(June 30, 2020 / JNS) U.S. deputy anti-Semitism envoy Ellie Cohanim warned of a new form of anti-Semitism emerging during the ongoing coronavirus pandemic and urged Jewish leaders that it is time the U.S. Jewish community focused on proactive steps to erase hate.
The “coronavirus conspiracy theory [is] a modern-day blood libel, where Jews or the State of Israel is blamed for the pandemic,” she told Jewish leaders on Monday. She said these theories suggest that the Jews and/or Israel either created the virus; that it is being used to dominate the world and control the Palestinians; or that the Jews and/or the State of Israel will profit from the disease.
“It is not being spread by the usual bad actors on the dark web or elsewhere,” she said, “but by government officials spreading the lies—from Turkey, the Palestinian Authority and Iran.”
Cohanim, who was tapped as the U.S. deputy envoy on anti-Semitism in December 2019, shared her thoughts on the global rise of anti-Semitism. She also noted some positive overtures coming out of the Arab world during a Zoom meeting on June 29 sponsored by the Jewish Community Relations Council of New York.
“To win the war on anti-Semitism, we have to take an offensive posture, and this is why I’m turning to you,” she said. “It’s time for the Jewish community to really take pride in our heritage and our history.”
In introducing Cohanim, Gideon Taylor—a member of the executive committee at the JCRC-NY—noted that the “dramatic rise in anti-Semitic incidents in the United States and around the world” has left many “shocked and pained to see things we would never have imagined we would see, and that makes it even more important” to have leaders who will speak up and advocate for the Jewish community.
Shifts in relationships are taking place, and these “new realities” bode well for seeking a lasting peace in the region.
During her talk, Cohanim said the United States focuses on fighting three sources of anti-Semitism around the world: classical far-right, neo-Nazi extremism; radical left-wing fringe groups; and radical Islam, with resources allocated to fight each of these threats.
While speaking about Iran, the “No. 1 state sponsor of terrorism,” Cohanim, who fled Iran with her family during the 1979 revolution, said she had learned two lessons from her family’s experience: that even societies welcoming or hospitable to Jews, like Iran was under the Shah, “can suddenly flip overnight”; and that Jews can “never underestimate the threat of anti-Semitism.”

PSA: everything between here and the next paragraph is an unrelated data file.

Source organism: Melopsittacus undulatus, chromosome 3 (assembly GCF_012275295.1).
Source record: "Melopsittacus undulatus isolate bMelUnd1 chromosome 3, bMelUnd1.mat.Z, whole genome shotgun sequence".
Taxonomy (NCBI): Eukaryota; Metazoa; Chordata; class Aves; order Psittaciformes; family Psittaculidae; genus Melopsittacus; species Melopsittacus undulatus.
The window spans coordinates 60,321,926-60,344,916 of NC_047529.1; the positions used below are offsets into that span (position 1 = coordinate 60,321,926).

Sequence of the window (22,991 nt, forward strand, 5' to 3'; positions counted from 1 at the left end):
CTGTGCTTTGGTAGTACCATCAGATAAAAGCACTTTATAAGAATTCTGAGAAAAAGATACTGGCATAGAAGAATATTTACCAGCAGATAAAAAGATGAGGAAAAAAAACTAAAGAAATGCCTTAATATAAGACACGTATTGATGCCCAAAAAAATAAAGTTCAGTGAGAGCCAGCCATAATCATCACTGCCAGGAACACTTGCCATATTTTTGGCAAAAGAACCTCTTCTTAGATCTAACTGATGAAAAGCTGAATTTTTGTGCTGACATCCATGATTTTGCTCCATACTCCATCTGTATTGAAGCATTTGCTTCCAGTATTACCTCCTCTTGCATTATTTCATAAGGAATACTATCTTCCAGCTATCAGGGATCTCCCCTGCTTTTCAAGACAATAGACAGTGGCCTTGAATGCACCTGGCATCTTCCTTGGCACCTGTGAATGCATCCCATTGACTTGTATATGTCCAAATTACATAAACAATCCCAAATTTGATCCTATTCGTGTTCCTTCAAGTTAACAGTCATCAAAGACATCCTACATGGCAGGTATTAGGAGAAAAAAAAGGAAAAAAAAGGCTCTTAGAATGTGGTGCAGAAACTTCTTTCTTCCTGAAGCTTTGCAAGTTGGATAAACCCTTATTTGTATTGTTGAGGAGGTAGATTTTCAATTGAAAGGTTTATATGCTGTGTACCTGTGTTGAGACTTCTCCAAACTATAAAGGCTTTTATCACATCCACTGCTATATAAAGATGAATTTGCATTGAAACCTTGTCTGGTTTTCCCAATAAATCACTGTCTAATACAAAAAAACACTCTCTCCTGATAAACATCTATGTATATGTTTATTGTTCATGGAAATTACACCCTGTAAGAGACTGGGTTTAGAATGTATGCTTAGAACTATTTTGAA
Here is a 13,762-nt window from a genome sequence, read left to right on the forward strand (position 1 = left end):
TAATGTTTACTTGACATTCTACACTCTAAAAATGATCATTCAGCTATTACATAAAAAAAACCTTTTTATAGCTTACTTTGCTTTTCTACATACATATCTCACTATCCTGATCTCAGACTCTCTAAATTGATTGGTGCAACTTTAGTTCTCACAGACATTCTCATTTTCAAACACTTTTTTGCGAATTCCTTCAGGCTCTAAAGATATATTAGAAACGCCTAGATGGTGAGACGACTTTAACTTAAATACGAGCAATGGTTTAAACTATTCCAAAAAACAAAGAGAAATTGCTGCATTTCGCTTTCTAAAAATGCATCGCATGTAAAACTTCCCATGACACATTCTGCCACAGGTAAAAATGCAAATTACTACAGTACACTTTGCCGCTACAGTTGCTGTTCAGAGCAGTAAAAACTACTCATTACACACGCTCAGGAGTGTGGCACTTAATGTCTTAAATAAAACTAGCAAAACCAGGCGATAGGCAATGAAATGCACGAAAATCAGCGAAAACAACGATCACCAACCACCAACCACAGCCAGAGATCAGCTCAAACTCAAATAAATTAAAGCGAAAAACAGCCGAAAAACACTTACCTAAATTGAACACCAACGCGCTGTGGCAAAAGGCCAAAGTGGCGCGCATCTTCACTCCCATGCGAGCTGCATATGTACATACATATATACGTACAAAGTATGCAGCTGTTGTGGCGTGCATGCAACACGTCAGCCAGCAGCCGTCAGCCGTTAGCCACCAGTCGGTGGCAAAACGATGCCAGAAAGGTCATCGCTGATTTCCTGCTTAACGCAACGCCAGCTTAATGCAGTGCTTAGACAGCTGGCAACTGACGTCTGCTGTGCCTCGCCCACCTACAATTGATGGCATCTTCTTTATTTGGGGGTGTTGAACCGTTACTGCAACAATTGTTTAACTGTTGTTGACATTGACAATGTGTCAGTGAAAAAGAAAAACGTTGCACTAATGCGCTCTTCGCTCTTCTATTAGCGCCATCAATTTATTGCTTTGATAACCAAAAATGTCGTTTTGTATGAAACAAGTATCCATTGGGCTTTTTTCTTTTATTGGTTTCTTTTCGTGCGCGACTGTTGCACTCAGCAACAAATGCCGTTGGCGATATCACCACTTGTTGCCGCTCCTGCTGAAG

The briefing wasn’t all bad news, however.
Cohanim addressed some positive developments coming out of the Arab world, particularly the warming relations between Arab countries, including Bahrain, Oman and the United Arab Emirates, with Israel. Among those developments was the playing of the Israeli national anthem “Hatikvah” during a Judo competition in Bahrain, in addition to a tour by a 25-member delegation of Muslim world leaders, including a leading religious leader from Saudi Arabia, to Auschwitz.
Shifts in relationships are taking place, she said, and these “new realities” bode well for seeking a lasting peace in the region.
Stepping into ‘anti-Zionism territory’
During her nearly one-hour discussion and question-and-answer session, Cohanim took umbrage to suggestions that her boss, U.S. President Donald Trump, is fanning the flames of anti-Semitism. Calling the president “philosemitic,” she said that anyone who tries to deny his support of Israel “is doing it for their own political motives and political gains.”
Cohanim also responded to a question about the possible extension of sovereignty by Israel of the Jordan Valley, and parts of Judea and Samaria (widely referred to as the West Bank) with concerns that many U.S. Jewish groups have that it may lead to increases in anti-Semitism and anti-Israel attitudes in the media.
“Just the fact that American Jewry is nervous about this shows that we have been conditioned to feel the anti-Semitism in our bones,” she said, noting that no other country is subjected to the same kind of scrutiny when they make decisions for their populace. Such singling out of Israel’s actions as a “sovereign nation” show that there remains underlying anti-Semitism in the world.
And as far as the notion that one can be anti-Zionist and not anti-Semitic, Cohanim said the U.S. policy is that “anti-Zionism is anti-Semitism. Full stop.”
In many cases, though, the red line for crossing over into anti-Semitism comes when the existence of Israel is up for debate.
When people criticize other countries for action they have taken, that doesn’t lead to a discussion about the country’s right to exist. “That’s not an argument people make other than [with] the State of Israel, and that’s why it’s clear that this notion that you can be anti-Zionist and not be anti-Semitic is a slight of hand. It’s become the polite way to be anti-Semitic today.”
As she said, “at a dinner party, you may not be able to get away with being anti-Semitic.”
What can be gotten away with, she explained, is stepping into “anti-Zionism territory” by saying, “I’m not against the Jews, but against the Jewish entity, the State of Israel.”
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